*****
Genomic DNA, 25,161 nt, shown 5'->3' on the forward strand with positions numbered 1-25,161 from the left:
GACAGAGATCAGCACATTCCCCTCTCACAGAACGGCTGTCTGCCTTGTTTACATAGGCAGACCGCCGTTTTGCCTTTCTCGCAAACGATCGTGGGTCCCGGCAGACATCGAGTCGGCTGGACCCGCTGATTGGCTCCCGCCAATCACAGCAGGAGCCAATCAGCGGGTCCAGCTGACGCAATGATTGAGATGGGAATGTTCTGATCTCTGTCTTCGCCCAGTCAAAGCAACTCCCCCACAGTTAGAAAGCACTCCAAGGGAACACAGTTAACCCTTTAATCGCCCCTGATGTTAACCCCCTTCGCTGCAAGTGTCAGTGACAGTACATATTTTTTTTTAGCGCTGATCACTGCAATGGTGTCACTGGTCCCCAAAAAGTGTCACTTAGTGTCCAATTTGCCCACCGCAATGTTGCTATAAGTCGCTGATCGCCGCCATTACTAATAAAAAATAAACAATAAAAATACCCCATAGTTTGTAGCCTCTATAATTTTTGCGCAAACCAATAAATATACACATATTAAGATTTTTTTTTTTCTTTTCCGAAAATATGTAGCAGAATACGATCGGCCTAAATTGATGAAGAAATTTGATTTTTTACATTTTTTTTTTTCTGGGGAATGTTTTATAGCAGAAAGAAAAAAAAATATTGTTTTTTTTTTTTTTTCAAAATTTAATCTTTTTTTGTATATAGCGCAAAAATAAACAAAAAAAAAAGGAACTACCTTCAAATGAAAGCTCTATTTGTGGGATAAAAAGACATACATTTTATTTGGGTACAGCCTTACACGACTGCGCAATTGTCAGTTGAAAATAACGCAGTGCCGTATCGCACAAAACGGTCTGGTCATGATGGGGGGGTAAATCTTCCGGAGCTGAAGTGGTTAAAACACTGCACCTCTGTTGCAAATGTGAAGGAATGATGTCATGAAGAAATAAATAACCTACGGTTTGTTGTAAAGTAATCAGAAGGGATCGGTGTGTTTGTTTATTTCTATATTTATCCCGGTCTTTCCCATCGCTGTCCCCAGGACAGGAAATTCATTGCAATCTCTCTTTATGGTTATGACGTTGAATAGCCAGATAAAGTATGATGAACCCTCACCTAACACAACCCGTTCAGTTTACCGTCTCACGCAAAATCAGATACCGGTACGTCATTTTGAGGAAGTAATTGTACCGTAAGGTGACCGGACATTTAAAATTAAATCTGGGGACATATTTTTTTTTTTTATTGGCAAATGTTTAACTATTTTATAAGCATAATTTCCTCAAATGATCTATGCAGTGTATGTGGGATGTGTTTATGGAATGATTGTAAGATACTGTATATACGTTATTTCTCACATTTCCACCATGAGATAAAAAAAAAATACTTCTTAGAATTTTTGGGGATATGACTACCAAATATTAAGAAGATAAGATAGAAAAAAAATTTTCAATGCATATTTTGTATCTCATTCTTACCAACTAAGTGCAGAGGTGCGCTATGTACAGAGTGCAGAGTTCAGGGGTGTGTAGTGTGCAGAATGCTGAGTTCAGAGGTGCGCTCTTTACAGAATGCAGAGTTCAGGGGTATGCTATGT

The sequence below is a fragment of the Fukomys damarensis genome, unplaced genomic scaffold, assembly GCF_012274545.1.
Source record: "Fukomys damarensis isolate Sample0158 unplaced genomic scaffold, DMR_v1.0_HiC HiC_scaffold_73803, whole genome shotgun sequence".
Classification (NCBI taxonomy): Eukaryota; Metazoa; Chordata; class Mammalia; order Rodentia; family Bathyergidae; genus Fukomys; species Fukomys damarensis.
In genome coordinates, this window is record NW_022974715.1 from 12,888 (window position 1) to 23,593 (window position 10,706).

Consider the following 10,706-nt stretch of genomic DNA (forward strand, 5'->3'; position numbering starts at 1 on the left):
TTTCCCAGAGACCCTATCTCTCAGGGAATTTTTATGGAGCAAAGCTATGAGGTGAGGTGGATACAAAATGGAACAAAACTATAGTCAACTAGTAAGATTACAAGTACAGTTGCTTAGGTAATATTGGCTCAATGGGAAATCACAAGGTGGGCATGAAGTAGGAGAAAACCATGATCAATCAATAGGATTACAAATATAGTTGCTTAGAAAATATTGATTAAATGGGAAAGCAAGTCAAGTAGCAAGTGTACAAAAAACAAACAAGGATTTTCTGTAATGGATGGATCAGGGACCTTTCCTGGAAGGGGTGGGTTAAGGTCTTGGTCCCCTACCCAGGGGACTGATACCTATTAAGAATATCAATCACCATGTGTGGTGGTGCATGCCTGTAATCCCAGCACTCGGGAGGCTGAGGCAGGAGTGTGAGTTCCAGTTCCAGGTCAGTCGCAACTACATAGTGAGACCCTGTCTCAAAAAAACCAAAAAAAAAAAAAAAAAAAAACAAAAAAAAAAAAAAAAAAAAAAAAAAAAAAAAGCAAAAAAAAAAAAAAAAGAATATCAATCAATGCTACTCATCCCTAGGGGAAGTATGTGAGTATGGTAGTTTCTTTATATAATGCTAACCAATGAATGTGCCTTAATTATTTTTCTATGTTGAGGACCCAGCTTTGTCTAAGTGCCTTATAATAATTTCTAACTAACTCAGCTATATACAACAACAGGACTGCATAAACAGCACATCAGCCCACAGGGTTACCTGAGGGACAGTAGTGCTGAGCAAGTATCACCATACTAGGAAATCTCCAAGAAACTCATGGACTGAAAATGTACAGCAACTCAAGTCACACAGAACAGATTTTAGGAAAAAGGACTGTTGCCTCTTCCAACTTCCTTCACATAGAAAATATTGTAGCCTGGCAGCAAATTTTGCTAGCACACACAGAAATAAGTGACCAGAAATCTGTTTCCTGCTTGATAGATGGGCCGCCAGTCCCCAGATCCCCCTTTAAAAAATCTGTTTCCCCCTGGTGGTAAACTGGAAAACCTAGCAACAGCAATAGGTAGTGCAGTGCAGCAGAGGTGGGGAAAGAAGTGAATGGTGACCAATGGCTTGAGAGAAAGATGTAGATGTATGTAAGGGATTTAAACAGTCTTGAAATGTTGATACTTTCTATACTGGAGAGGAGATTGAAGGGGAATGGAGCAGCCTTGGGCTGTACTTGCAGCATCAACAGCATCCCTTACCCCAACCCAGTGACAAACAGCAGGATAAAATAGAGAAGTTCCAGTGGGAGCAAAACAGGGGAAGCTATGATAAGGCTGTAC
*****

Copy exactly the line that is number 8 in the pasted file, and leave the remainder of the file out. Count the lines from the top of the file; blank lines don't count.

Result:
TTTCCCAGAGACCCTATCTCTCAGGGAATTTTTATGGAGCAAAGCTATGAGGTGAGGTGGATACAAAATGGAACAAAACTATAGTCAACTAGTAAGATTACAAGTACAGTTGCTTAGGTAATATTGGCTCAATGGGAAATCACAAGGTGGGCATGAAGTAGGAGAAAACCATGATCAATCAATAGGATTACAAATATAGTTGCTTAGAAAATATTGATTAAATGGGAAAGCAAGTCAAGTAGCAAGTGTACAAAAAACAAACAAGGATTTTCTGTAATGGATGGATCAGGGACCTTTCCTGGAAGGGGTGGGTTAAGGTCTTGGTCCCCTACCCAGGGGACTGATACCTATTAAGAATATCAATCACCATGTGTGGTGGTGCATGCCTGTAATCCCAGCACTCGGGAGGCTGAGGCAGGAGTGTGAGTTCCAGTTCCAGGTCAGTCGCAACTACATAGTGAGACCCTGTCTCAAAAAAACCAAAAAAAAAAAAAAAAAAAAACAAAAAAAAAAAAAAAAAAAAAAAAAAAAAAAAGCAAAAAAAAAAAAAAAAGAATATCAATCAATGCTACTCATCCCTAGGGGAAGTATGTGAGTATGGTAGTTTCTTTATATAATGCTAACCAATGAATGTGCCTTAATTATTTTTCTATGTTGAGGACCCAGCTTTGTCTAAGTGCCTTATAATAATTTCTAACTAACTCAGCTATATACAACAACAGGACTGCATAAACAGCACATCAGCCCACAGGGTTACCTGAGGGACAGTAGTGCTGAGCAAGTATCACCATACTAGGAAATCTCCAAGAAACTCATGGACTGAAAATGTACAGCAACTCAAGTCACACAGAACAGATTTTAGGAAAAAGGACTGTTGCCTCTTCCAACTTCCTTCACATAGAAAATATTGTAGCCTGGCAGCAAATTTTGCTAGCACACACAGAAATAAGTGACCAGAAATCTGTTTCCTGCTTGATAGATGGGCCGCCAGTCCCCAGATCCCCCTTTAAAAAATCTGTTTCCCCCTGGTGGTAAACTGGAAAACCTAGCAACAGCAATAGGTAGTGCAGTGCAGCAGAGGTGGGGAAAGAAGTGAATGGTGACCAATGGCTTGAGAGAAAGATGTAGATGTATGTAAGGGATTTAAACAGTCTTGAAATGTTGATACTTTCTATACTGGAGAGGAGATTGAAGGGGAATGGAGCAGCCTTGGGCTGTACTTGCAGCATCAACAGCATCCCTTACCCCAACCCAGTGACAAACAGCAGGATAAAATAGAGAAGTTCCAGTGGGAGCAAAACAGGGGAAGCTATGATAAGGCTGTAC